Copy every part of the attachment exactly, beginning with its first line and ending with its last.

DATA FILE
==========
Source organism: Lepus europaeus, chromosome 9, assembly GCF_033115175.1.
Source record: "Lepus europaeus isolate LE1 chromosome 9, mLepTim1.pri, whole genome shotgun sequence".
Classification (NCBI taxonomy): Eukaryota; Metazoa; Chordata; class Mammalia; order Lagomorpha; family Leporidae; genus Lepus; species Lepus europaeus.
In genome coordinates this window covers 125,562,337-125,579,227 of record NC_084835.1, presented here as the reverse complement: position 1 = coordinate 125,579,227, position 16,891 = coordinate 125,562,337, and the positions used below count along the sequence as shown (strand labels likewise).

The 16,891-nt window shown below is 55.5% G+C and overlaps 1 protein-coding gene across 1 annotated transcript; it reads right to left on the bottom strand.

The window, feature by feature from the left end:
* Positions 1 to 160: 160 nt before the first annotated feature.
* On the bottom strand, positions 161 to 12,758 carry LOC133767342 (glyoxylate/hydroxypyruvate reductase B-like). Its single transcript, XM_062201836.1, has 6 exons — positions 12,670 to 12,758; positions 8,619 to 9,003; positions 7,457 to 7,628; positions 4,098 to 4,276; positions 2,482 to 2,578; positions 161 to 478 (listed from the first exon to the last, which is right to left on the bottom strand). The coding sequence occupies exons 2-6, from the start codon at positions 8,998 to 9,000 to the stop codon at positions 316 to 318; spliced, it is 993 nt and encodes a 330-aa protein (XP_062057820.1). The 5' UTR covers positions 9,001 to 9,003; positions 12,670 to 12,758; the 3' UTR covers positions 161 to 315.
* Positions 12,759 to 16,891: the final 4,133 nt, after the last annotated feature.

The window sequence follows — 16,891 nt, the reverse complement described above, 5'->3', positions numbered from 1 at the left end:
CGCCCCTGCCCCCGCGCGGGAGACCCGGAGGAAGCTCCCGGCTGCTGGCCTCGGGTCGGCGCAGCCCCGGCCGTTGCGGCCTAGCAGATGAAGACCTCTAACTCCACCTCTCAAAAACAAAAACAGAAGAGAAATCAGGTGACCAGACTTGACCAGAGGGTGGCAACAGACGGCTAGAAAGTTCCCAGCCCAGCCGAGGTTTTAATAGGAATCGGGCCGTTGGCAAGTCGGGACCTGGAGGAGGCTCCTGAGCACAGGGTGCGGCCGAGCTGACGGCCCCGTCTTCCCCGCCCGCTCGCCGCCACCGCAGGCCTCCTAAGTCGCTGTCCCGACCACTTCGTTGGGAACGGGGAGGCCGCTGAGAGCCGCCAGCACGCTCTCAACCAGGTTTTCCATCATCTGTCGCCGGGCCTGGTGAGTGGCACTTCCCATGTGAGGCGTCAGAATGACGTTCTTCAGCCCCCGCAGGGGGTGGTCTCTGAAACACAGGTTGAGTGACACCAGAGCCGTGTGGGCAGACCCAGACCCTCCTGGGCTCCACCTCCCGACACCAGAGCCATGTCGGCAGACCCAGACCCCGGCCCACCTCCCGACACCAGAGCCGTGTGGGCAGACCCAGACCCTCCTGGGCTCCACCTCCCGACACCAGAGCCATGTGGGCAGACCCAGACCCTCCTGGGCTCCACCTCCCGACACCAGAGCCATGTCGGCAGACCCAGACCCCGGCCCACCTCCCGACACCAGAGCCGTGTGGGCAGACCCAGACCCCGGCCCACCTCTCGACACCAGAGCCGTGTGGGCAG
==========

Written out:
Source organism: Lepus europaeus, chromosome 9, assembly GCF_033115175.1.
Source record: "Lepus europaeus isolate LE1 chromosome 9, mLepTim1.pri, whole genome shotgun sequence".
Classification (NCBI taxonomy): Eukaryota; Metazoa; Chordata; class Mammalia; order Lagomorpha; family Leporidae; genus Lepus; species Lepus europaeus.
In genome coordinates this window covers 125,562,337-125,579,227 of record NC_084835.1, presented here as the reverse complement: position 1 = coordinate 125,579,227, position 16,891 = coordinate 125,562,337, and the positions used below count along the sequence as shown (strand labels likewise).

The 16,891-nt window shown below is 55.5% G+C and overlaps 1 protein-coding gene across 1 annotated transcript; it reads right to left on the bottom strand.

The window, feature by feature from the left end:
* Positions 1 to 160: 160 nt before the first annotated feature.
* On the bottom strand, positions 161 to 12,758 carry LOC133767342 (glyoxylate/hydroxypyruvate reductase B-like). Its single transcript, XM_062201836.1, has 6 exons — positions 12,670 to 12,758; positions 8,619 to 9,003; positions 7,457 to 7,628; positions 4,098 to 4,276; positions 2,482 to 2,578; positions 161 to 478 (listed from the first exon to the last, which is right to left on the bottom strand). The coding sequence occupies exons 2-6, from the start codon at positions 8,998 to 9,000 to the stop codon at positions 316 to 318; spliced, it is 993 nt and encodes a 330-aa protein (XP_062057820.1). The 5' UTR covers positions 9,001 to 9,003; positions 12,670 to 12,758; the 3' UTR covers positions 161 to 315.
* Positions 12,759 to 16,891: the final 4,133 nt, after the last annotated feature.

The window sequence follows — 16,891 nt, the reverse complement described above, 5'->3', positions numbered from 1 at the left end:
CGCCCCTGCCCCCGCGCGGGAGACCCGGAGGAAGCTCCCGGCTGCTGGCCTCGGGTCGGCGCAGCCCCGGCCGTTGCGGCCTAGCAGATGAAGACCTCTAACTCCACCTCTCAAAAACAAAAACAGAAGAGAAATCAGGTGACCAGACTTGACCAGAGGGTGGCAACAGACGGCTAGAAAGTTCCCAGCCCAGCCGAGGTTTTAATAGGAATCGGGCCGTTGGCAAGTCGGGACCTGGAGGAGGCTCCTGAGCACAGGGTGCGGCCGAGCTGACGGCCCCGTCTTCCCCGCCCGCTCGCCGCCACCGCAGGCCTCCTAAGTCGCTGTCCCGACCACTTCGTTGGGAACGGGGAGGCCGCTGAGAGCCGCCAGCACGCTCTCAACCAGGTTTTCCATCATCTGTCGCCGGGCCTGGTGAGTGGCACTTCCCATGTGAGGCGTCAGAATGACGTTCTTCAGCCCCCGCAGGGGGTGGTCTCTGAAACACAGGTTGAGTGACACCAGAGCCGTGTGGGCAGACCCAGACCCTCCTGGGCTCCACCTCCCGACACCAGAGCCATGTCGGCAGACCCAGACCCCGGCCCACCTCCCGACACCAGAGCCGTGTGGGCAGACCCAGACCCTCCTGGGCTCCACCTCCCGACACCAGAGCCATGTGGGCAGACCCAGACCCTCCTGGGCTCCACCTCCCGACACCAGAGCCATGTCGGCAGACCCAGACCCCGGCCCACCTCCCGACACCAGAGCCGTGTGGGCAGACCCAGACCCCGGCCCACCTCTCGACACCAGAGCCGTGTGGGCAG